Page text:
What you’re looking for when walking your exposure up in 1/3rd stop increments is to hit the “clipping point” of the exposure where the highlights push past their capture range and they will display on your screen and blink. Once you have found this point in your exposure dial your exposure back 1/3rd of a stop and this is the place you need to be to shoot your waterfall as a single shot.

By pushing your histogram this far, you’re adding as much exposure information brightness into the shadow areas which means when it comes to process your images in Camera RAW you have a better chance of getting clean detail in those darker areas.

Always remember that the histogram is the truth of what your image will be not the LCD screen on the back. If your LCD screen looks great, it doesn’t mean that when you get home your image will be great. So it pays to understand the relationship your camera has between your histogram and what you see on the LCD screen and your monitor at home. This is worth investing time into.


There was a time when I use to say that if you didn’t have a polariser and were planning on shooting waterfalls that you were wasting your time, but this is kind of harsh. But I believe that if your shooting waterfalls that using a polariser is an essential piece of equipment if you want to get the best possible results.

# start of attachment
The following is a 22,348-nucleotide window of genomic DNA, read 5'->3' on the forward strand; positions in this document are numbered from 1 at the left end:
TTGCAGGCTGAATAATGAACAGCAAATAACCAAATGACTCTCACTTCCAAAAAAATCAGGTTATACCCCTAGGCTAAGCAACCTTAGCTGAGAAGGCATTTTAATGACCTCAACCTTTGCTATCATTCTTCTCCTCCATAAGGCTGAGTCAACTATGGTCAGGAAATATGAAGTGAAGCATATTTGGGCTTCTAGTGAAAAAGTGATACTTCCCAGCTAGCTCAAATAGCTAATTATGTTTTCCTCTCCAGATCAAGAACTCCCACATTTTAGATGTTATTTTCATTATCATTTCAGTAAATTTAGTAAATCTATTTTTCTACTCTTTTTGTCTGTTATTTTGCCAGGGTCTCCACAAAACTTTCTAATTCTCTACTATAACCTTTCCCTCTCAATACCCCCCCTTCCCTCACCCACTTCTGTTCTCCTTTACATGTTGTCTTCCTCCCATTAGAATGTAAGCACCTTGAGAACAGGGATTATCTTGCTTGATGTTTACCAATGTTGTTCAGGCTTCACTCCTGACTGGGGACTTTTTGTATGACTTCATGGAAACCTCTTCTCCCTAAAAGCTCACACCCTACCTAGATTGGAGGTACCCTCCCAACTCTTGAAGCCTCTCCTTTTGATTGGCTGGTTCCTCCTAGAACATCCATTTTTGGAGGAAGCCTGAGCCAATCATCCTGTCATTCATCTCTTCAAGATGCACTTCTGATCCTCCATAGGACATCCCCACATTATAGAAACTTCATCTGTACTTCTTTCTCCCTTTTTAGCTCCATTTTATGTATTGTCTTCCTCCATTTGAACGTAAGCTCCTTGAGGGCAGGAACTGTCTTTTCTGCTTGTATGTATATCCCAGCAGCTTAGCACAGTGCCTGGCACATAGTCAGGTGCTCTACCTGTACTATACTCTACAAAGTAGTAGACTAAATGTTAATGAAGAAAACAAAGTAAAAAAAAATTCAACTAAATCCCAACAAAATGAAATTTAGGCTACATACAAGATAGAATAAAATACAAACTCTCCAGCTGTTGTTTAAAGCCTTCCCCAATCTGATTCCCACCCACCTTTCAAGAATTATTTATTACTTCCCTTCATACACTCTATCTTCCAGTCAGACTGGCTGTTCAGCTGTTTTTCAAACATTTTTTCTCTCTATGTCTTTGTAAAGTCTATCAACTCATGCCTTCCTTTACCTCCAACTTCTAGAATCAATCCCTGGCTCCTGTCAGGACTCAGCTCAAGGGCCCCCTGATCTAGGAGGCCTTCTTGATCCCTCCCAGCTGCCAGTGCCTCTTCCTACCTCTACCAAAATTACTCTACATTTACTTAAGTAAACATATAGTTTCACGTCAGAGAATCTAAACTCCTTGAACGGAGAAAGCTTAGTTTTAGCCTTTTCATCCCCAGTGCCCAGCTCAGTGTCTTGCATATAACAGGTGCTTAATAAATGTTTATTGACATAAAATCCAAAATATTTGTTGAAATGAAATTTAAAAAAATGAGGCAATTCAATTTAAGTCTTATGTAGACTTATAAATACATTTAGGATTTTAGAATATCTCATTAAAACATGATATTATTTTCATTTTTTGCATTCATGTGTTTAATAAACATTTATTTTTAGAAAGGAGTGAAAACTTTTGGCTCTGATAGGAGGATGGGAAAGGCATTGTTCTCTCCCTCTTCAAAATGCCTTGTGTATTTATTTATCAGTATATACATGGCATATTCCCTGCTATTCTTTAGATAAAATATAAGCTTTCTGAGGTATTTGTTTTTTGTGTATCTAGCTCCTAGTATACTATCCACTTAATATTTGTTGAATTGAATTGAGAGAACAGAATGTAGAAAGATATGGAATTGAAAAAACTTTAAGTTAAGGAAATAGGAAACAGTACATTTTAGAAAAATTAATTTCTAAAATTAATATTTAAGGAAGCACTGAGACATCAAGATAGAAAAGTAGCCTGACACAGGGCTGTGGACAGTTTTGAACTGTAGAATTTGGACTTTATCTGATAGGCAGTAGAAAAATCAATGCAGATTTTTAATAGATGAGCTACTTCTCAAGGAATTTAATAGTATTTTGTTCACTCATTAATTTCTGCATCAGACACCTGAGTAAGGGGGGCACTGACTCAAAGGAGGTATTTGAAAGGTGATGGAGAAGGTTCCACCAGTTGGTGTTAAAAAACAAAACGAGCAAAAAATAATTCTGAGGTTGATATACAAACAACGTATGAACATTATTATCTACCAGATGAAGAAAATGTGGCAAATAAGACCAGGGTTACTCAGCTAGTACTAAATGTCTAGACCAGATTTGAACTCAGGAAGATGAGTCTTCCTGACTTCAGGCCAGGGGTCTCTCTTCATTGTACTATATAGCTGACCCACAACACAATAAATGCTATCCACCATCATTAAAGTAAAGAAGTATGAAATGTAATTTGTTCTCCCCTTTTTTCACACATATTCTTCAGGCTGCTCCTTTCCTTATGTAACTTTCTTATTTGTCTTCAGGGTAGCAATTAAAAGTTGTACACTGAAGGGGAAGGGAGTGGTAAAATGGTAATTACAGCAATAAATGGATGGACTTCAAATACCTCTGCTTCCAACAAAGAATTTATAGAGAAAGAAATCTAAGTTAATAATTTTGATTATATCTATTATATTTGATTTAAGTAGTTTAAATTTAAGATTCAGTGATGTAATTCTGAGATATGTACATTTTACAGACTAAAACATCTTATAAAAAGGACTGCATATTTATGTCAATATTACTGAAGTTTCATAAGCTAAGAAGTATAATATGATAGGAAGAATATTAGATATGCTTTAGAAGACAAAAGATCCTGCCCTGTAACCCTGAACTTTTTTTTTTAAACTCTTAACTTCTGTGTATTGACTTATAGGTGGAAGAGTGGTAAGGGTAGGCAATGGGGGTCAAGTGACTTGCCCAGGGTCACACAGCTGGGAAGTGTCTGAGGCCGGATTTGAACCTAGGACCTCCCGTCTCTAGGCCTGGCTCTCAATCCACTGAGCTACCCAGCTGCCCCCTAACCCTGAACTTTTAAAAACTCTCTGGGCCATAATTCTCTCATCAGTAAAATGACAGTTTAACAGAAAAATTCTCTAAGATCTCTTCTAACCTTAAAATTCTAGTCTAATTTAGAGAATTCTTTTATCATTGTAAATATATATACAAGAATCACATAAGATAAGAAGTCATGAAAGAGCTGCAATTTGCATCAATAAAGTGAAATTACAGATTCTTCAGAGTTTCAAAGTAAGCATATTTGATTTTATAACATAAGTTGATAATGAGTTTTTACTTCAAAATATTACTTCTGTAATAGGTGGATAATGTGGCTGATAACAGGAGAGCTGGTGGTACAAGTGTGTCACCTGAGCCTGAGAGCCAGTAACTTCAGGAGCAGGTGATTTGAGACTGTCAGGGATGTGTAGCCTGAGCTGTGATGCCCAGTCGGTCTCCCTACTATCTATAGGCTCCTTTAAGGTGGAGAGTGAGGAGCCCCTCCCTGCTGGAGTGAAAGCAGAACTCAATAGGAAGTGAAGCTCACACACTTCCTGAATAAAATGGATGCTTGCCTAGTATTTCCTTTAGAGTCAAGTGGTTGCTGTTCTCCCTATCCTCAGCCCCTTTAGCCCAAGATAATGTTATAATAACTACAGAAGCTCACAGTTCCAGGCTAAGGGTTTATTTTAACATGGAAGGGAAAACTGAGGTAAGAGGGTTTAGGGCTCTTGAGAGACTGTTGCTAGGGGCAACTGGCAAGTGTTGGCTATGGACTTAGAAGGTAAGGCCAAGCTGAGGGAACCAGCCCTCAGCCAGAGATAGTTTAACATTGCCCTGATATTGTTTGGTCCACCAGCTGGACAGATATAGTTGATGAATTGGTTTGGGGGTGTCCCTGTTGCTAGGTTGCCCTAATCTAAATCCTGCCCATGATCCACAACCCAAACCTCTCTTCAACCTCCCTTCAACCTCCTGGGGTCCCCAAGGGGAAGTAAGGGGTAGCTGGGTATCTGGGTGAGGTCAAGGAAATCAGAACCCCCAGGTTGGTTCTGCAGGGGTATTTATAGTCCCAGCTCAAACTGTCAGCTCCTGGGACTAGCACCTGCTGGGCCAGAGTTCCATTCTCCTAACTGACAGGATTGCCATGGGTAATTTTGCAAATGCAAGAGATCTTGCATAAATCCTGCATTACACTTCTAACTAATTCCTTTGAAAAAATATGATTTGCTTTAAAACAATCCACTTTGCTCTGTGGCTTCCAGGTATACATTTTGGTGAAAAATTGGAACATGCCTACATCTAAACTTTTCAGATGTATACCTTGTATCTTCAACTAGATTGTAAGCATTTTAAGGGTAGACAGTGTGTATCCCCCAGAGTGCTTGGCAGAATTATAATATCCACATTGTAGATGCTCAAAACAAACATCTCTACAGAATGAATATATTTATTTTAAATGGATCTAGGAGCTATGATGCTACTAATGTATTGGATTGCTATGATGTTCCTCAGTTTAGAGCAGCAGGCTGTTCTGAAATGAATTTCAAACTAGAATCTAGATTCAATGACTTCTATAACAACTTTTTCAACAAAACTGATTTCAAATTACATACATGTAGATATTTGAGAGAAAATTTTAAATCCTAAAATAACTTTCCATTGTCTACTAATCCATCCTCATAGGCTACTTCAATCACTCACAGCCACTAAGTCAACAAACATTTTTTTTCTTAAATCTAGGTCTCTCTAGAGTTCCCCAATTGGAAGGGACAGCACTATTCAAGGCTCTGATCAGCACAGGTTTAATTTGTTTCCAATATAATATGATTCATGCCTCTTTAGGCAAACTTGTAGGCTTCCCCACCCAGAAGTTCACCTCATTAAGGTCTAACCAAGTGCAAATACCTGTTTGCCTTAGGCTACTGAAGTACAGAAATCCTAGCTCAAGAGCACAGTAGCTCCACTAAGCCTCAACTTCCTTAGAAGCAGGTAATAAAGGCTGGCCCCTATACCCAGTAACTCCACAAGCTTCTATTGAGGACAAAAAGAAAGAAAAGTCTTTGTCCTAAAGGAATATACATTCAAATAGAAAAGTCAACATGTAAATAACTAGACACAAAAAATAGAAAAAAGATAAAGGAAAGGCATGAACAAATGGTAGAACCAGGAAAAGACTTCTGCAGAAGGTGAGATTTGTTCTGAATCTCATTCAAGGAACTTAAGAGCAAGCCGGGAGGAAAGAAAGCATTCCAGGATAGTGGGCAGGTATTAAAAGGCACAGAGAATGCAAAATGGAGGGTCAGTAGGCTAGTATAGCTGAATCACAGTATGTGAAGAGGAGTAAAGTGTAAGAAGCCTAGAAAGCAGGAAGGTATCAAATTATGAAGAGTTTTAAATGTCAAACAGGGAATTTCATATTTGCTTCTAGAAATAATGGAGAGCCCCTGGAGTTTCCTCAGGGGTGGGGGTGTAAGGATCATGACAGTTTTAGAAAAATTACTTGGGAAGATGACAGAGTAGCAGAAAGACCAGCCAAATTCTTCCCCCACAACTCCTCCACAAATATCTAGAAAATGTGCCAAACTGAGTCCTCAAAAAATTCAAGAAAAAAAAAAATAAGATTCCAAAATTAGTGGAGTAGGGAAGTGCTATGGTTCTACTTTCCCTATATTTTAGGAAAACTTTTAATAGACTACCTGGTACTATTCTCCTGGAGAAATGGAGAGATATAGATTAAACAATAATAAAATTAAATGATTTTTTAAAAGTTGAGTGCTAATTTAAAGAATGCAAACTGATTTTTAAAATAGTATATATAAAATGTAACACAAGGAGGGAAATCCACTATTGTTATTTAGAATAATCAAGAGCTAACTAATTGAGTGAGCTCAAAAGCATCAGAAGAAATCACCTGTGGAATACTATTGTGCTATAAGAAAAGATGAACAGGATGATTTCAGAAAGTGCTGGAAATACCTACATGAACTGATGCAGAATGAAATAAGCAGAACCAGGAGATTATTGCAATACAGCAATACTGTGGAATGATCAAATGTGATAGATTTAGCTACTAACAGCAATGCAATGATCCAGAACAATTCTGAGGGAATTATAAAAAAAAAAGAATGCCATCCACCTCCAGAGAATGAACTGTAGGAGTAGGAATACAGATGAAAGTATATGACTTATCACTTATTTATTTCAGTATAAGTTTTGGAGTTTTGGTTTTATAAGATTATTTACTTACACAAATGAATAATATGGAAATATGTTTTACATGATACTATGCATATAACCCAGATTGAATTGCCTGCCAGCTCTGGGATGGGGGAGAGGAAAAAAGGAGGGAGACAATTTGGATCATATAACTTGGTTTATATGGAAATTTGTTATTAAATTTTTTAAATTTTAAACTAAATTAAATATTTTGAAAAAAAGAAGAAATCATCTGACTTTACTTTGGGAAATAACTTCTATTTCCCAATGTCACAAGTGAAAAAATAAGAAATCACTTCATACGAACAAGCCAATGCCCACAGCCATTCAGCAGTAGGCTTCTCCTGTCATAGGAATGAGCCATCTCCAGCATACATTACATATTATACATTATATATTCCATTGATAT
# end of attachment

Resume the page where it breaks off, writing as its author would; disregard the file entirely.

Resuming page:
When shooting waters falls your polariser will do a few things for you. First of all due to the nature of the polarisers tinting when you add it to your lens you will need to adjust your exposure by approximaetly 1 to 1 1/3rd stops of extra shutter speed to your exposure which is great when you want to achieve those slower shutter speeds for water movement. Your polariser is going to remove glare on your vegetation and especially the rocks giving them a nice even looking exposure. Your polariser is also going to give you whole scene a hit of extra saturation and vibrance, this will be more so if your using something like the Tiffen Warming Polariser that has a warming tint to it.

For more details about shooting with your Polariser I have an article “Your polarising filter – how and when to use it“.


Personally for me my ideal look for waterfalls is that movement where the water in places is white but you still have areas where there is detail. From experience out shooting this is achieved with exposures anywhere from .8 to 2 seconds in speed and this is the shutter speed that I will get when shooting. This might change due to the speed of water movement, the amount of water etc. But generally this is a great place to start.

To achieve these kinds of shutter speeds it is much easier in overcast light and using a polariser as mentioned above as it will drop your shutter speed 1 and a 1/3rd stops. If you’re still finding it hard to get to your desired speeds drop your ISO to 50 (Marked as L on some cameras). Next you need to turn to your aperture. You should be shooting at f11 anway and drop your aperture down in 1/3rd increments as needed. By now you should be easly getting a shutter speed as slow as 2 seconds if not slower.